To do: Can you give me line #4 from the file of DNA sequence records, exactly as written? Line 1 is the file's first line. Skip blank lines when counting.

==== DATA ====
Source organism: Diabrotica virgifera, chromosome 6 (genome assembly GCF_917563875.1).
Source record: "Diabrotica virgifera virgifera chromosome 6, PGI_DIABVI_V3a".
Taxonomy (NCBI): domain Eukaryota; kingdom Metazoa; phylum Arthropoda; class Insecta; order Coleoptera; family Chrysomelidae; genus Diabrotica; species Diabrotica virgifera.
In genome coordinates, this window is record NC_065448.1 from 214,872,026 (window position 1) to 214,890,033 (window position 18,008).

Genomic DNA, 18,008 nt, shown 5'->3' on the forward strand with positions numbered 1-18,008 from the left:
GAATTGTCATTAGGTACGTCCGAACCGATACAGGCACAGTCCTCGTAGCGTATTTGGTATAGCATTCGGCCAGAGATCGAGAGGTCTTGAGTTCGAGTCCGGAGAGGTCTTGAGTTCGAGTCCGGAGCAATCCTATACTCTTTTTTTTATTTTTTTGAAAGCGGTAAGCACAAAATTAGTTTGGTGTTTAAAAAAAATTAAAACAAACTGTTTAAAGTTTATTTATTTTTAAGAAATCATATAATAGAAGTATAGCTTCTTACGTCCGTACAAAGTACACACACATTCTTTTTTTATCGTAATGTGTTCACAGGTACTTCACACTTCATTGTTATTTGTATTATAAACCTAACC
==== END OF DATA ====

In genome coordinates, this window is record NC_065448.1 from 214,872,026 (window position 1) to 214,890,033 (window position 18,008).